Then with different spin-off's you can do different things.
Yes, but instead they would run by "not-Starfleet." Look at DS9, much of the cast was "not-Starfleet." DS9 wasn't a Starfleet space station, it was a Bajorian civilian facility. There were entire episodes where there wasn't a single Starfleet character in sight.
House of Quark (one of my favs) had Starfleet in the background only. They played no significant part.
There could always be a "Firefly-type" series that focuses on a civilian freighter that sometimes takes on jobs that aren't always on the up-and-up and may require them to fight their way out of situations that occasionally turn south on them. In that sense, Starfleet could be depicted as not the enemy, per se, but something the crew would like to avoid dealing with whenever possible.
That's true, but there was Starfleet there, they were managing the station. And a majority of the episodes has Starfleet in it. Having a few random episodes with no Starfleet focus is good for getting past the back to back episodes of Starfleet focus. And yes the Bajorans outnumber Starfleet on DS9. But that's just show backdrop. If you look at the senior staff, how many non-starfleet was there compared to actual starfleet.
Jake (He's a odd duck, he's the son of Ben and a civilian)
Main cast is principly Starfleet, and they generally focus around Starfleet issues.
At that point, using a civilian PMC or civilian equivalent of Starfleet would be preferable.
Running a freightor without weapons or very limited weapons wouldn't make as good of a base setup. Firefly worked well in that their usual solution was to run, hide, or evade attacks while airborne. While that is all well and good, if they were a PMC group with enough firepower, they could have interesting space battles.
Who said that all civilian freighters are unarmed? If they sometimes dealt with the black market, their ship could be equipped with disruptors, photon torpedoes, and even some stuff they'd don't want Starfleet to look too closely at. But even without a black market, it's also possible that civilian ships have to be licensed to carry armaments too, especially if they operate in regions far from the protection of Starfleet. In such a case, they'd probably just be equipped with standard phasers (in ENT, the civilian freighter Horizon was armed with plasma cannons).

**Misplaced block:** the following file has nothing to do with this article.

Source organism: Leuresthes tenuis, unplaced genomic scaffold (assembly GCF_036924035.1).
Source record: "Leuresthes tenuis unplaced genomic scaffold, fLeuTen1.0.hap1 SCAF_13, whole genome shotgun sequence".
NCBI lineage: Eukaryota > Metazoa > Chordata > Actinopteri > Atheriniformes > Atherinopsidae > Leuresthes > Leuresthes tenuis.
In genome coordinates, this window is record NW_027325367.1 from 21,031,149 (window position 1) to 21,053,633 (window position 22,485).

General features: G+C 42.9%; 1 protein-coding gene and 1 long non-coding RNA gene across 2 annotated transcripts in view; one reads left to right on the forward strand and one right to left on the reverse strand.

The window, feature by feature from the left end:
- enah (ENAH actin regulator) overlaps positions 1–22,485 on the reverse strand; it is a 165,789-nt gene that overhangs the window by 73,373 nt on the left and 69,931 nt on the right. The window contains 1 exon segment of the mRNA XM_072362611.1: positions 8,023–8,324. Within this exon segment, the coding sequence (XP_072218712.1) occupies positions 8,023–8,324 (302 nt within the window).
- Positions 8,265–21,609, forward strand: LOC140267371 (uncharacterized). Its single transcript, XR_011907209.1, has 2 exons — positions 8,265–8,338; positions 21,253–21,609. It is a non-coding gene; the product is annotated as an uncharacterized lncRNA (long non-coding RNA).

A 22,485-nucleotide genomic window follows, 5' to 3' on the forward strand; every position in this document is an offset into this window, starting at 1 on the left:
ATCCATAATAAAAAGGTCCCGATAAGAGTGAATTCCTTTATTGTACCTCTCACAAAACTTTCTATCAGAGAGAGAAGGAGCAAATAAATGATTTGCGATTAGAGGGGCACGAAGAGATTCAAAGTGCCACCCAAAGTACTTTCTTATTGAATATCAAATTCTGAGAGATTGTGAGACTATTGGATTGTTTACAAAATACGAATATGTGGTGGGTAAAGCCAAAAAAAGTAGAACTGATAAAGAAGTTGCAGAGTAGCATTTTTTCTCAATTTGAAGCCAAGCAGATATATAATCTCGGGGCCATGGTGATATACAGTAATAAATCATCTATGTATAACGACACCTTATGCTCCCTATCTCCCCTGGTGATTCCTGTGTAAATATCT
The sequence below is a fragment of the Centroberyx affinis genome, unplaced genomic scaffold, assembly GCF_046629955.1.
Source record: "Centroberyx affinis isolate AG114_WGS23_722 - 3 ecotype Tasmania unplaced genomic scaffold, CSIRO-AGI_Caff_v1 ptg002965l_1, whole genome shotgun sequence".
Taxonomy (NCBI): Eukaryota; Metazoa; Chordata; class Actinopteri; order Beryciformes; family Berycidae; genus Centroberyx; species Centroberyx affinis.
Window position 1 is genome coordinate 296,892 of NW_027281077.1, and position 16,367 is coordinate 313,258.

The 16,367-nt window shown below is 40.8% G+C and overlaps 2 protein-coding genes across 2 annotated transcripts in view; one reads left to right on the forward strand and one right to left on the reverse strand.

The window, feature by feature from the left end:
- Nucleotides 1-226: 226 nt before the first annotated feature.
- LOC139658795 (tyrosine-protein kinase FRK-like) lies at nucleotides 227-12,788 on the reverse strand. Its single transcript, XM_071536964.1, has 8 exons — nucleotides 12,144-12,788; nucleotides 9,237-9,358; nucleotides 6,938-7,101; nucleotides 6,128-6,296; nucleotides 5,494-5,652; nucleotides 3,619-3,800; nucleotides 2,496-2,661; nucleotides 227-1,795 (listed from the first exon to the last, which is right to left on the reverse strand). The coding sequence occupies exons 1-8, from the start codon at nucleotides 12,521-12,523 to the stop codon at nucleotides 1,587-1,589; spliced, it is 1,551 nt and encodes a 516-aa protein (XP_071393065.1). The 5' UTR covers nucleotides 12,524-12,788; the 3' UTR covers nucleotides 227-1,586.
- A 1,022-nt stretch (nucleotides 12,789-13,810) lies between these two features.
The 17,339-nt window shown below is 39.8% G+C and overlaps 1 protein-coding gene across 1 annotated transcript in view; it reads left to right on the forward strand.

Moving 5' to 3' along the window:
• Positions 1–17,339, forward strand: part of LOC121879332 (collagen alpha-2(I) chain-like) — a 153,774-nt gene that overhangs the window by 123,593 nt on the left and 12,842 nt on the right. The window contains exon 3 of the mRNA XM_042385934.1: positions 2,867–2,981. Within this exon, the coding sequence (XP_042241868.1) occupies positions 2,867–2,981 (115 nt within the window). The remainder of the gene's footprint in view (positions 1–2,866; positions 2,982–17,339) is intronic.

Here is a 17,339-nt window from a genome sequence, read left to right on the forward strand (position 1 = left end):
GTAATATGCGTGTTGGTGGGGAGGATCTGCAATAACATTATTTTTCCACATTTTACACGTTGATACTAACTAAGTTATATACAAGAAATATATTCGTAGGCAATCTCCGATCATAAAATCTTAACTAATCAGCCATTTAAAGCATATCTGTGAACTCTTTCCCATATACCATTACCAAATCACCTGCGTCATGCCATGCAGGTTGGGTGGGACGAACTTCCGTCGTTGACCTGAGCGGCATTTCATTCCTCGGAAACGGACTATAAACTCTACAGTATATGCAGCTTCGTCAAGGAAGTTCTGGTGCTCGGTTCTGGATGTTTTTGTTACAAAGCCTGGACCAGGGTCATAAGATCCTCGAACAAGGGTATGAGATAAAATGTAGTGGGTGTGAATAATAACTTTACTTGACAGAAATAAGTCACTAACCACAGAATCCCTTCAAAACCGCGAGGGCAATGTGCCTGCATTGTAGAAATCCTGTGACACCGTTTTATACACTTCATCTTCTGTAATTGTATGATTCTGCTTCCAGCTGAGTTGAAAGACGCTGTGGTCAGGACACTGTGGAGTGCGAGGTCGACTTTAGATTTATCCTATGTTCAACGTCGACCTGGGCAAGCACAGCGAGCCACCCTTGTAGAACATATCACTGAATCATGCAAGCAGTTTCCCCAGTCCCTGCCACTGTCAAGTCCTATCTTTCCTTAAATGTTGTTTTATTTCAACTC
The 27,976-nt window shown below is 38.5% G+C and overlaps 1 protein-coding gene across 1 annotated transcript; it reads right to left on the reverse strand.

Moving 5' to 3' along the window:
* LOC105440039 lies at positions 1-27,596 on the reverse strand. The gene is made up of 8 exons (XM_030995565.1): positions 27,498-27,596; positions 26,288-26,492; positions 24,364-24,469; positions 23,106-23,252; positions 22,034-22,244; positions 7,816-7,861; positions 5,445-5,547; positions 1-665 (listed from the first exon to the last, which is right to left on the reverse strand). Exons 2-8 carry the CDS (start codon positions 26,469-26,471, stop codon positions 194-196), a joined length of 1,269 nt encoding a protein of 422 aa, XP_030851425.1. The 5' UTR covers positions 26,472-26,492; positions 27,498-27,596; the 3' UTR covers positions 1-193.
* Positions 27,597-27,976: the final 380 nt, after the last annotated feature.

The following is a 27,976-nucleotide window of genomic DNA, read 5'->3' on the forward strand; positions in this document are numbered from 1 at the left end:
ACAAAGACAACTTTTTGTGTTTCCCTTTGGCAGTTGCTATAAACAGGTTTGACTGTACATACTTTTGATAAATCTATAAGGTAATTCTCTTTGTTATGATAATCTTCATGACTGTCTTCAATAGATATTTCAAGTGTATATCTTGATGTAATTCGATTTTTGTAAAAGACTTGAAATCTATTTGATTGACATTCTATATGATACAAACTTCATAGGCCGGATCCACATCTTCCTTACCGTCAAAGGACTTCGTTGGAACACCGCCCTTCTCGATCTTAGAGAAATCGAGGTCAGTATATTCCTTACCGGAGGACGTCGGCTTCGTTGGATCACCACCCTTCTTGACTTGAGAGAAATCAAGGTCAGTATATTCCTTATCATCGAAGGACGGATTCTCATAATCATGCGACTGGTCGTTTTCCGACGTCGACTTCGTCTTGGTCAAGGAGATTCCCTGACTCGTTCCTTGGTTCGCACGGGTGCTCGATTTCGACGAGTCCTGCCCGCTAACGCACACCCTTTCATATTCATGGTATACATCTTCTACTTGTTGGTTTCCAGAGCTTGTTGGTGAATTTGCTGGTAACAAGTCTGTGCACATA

Give it to the CW.
10 seasons straight away.
They let Smallville run 10 seasons.
Supernatural is heading for 10 seasons.
CW network was formed from the merging of UPN + WB networks.
UPN being the network that VOY ran on. It makes sense.
Hopefully with Arrow doing well, genre specific shows will make a comeback.
Afterall, when Enterprise wasn't "Premised" yet, I believe there were 2 main camps for us Fanbois/girlz:
(Then, of course it became a Prequel and we wanted S4 out of the gate ending with The Romulan War)
So, A "Starfleet Academy" Series would be right up CW's Alley. (And with Arrow's lack of Shame, we no longer need to fear No Flights, No Fights)
lol, being an Australian, I have no idea what that is...
The Teen/Twenty-something Angst Network
Beverly Hills 90210 Revival
The CW has no better or worse cancellation rate than any other network. They axe plenty of stuff. When something hits, they hang onto it for eons, precisely because what they'd replace it with would probably flop. But other networks do that, too, hence CSI and L&O running for 20 season or however long.
That's not aimed at my post is it? I only listed the kinds of Teen or 20-something Angst shows they air, as a Foreign poster posted they weren't familiar with CW
Never said nothing about cancellations
TNG's ratings were good enough to let the show go on for a few more seasons. But they were making less money on the show the longer it went on with syndication paying less and all the actor salaries were going up.
Doing those mediocre TNG movies seemed like a bright idea at the time. But in hindsight TNG probably could have gone on a little longer, the later spinoffs never reach those kind of high ratings ever again. Paramount probably were scratching their heads at why the later shows didn't catch on as much.
The writers really streched themselves too thin with TNG S7, DS9 S2, VOY preproduction, and Generations. All those things suffered for it during that era.
Separate names with a comma.